RBA says Bitcoin won’t take off in Australia

RBA says Bitcoin won’t take off in Australia

The rise and rise (and fall and rise and fall) of Bitcoin has been making headlines around the world since it kicked off 9 years ago. Now, the Reserve Bank of Australia has announced it’s unlikely to gain a foothold in Australia.

Here’s what you need to know.

What is Bitcoin?

According to CNN.com, someone under the alias of Satoshi Nakamoto, created the digital currency in 2009. 

Bitcoin is a form of crypto currency. There are other kinds in existence, although Bitcoin is the most widely known. 

No banks are used to buy or sell items using Bitcoin, which means there are no fees, regulations or tracking. (This is also why Bitcoin is popular amongst people trading illicit goods and services.)

Bitcoin is not tied to a particular country, which means it can easily be used between people transacting all over the world.

Bitcoin is purchased in digital marketplaces known as ‘Bitcoin exchanges’ and stored in a ‘digital wallet’. They can be purchased using different forms of currency.

In 2014, Bitcoin fell in value from $1,350 AUD to $337 AUD. From December 2017 to June 2018, it fell 70%, from $26,986 AUD to $8,433.

For more background on Bitcoin, head to our blog here.

What did the RBA say?

Dr Tony Richards, the head of payments policy at the RBA, recently said the stability of the dollar makes it unlikely that Bitcoin would be adopted widely in Australia.

While other countries, including Sweden, are thinking about issuing digital dollars themselves, Richards believes this is not likely to be successful in Australia.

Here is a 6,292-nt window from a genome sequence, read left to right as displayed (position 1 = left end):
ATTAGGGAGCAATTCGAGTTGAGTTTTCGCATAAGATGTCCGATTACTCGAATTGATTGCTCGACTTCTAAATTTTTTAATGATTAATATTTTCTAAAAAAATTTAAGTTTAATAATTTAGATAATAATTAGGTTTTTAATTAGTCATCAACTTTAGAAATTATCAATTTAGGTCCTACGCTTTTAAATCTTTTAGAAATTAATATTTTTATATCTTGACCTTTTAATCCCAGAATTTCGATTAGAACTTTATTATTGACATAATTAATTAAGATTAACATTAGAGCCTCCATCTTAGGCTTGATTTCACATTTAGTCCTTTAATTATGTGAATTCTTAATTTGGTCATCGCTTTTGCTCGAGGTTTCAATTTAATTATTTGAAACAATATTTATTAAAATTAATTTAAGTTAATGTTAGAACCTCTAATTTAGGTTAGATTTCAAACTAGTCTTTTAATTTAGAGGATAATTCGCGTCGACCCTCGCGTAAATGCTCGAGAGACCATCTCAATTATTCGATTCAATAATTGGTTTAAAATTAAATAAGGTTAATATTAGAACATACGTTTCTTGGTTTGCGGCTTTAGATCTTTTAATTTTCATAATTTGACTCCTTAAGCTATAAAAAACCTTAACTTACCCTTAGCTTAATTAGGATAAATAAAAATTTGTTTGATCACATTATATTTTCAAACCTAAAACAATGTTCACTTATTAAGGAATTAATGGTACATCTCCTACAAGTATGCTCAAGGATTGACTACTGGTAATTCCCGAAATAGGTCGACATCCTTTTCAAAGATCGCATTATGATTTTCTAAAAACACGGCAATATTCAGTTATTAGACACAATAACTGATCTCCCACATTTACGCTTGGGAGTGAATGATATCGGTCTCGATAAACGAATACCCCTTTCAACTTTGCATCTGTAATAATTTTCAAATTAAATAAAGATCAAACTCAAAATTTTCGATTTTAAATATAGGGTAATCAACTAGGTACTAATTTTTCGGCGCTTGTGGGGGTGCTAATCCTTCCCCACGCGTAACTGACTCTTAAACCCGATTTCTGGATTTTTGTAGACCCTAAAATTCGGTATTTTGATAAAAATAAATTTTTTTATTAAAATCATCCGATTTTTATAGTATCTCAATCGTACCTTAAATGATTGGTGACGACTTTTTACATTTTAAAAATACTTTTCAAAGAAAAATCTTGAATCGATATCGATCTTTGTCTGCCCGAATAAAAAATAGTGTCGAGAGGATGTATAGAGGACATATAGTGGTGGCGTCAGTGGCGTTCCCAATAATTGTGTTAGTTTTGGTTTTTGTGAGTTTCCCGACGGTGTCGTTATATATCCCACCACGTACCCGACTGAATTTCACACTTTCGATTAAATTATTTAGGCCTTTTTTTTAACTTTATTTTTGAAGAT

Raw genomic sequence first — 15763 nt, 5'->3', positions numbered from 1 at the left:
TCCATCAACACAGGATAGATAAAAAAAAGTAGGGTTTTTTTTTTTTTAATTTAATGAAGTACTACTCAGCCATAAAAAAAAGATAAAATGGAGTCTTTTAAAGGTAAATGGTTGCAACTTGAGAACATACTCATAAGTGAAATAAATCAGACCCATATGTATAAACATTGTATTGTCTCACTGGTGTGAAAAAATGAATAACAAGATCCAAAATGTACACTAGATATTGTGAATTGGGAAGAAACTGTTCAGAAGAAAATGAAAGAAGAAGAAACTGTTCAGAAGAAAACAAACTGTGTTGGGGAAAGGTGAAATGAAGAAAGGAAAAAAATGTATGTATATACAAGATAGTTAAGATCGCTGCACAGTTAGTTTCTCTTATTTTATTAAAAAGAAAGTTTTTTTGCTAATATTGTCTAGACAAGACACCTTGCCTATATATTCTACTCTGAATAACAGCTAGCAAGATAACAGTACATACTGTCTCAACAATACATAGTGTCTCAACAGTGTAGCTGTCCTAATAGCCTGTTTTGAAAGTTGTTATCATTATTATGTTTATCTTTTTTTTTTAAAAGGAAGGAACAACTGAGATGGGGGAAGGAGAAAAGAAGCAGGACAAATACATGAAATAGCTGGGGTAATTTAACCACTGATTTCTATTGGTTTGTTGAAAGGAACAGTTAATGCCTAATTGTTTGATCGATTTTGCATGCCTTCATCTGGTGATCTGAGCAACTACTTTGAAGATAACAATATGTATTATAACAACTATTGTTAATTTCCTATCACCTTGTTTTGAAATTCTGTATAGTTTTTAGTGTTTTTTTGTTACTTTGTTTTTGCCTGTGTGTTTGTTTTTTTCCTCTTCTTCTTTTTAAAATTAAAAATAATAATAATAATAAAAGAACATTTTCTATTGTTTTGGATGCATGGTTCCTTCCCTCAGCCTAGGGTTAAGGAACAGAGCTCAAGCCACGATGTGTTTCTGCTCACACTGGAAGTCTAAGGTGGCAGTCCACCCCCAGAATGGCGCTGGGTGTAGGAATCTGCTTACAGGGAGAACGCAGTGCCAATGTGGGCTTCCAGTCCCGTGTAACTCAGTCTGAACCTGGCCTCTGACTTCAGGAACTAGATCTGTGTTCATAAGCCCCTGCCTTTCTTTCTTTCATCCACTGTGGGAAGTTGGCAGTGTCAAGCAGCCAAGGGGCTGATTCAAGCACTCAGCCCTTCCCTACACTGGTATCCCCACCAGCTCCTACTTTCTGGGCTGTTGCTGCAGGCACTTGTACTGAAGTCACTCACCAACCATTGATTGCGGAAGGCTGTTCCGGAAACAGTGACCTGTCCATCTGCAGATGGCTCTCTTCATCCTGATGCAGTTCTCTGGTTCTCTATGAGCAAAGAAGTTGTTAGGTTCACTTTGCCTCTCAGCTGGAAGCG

Richards owns a small portion of Bitcoin himself, and admits that while currencies beyond the control of conventional institutions do have real applications, they probably don’t in Australia.

Richards spoke at an event in Sydney for Australian Business Economists.

“When a country doesn’t have a credible currency, then people might look for other ones,” he said.

“Whether those are crypto currencies or something like the US dollar is another issue, but we in Australia have a perfectly credible currency called the Australian dollar; we’ve had low and stable inflation for at least 25 years; and the likelihood that we’d have significant adoption of an alternative currency seems to be pretty low.”

Despite Richards’ doubt over Australia taking up it’s own form of digital currency, he did praise the overall design of crypto currency.

What do you think?

Like any speculative investment, Bitcoin is a subject of intense debate. If you have opinions on whether an Australian crypto currency would do well here, we’d love to hear from you.

Share your views in the comments section below or on our Facebook page.

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Discover more about Bitcoin here, including whether you can buy a house in Australia with it.


Financial Advice Disclaimer: This information is general in nature. Mortgage brokers do not provide financial advice. Clients seeking financial advice will be referred to a qualified financial planner.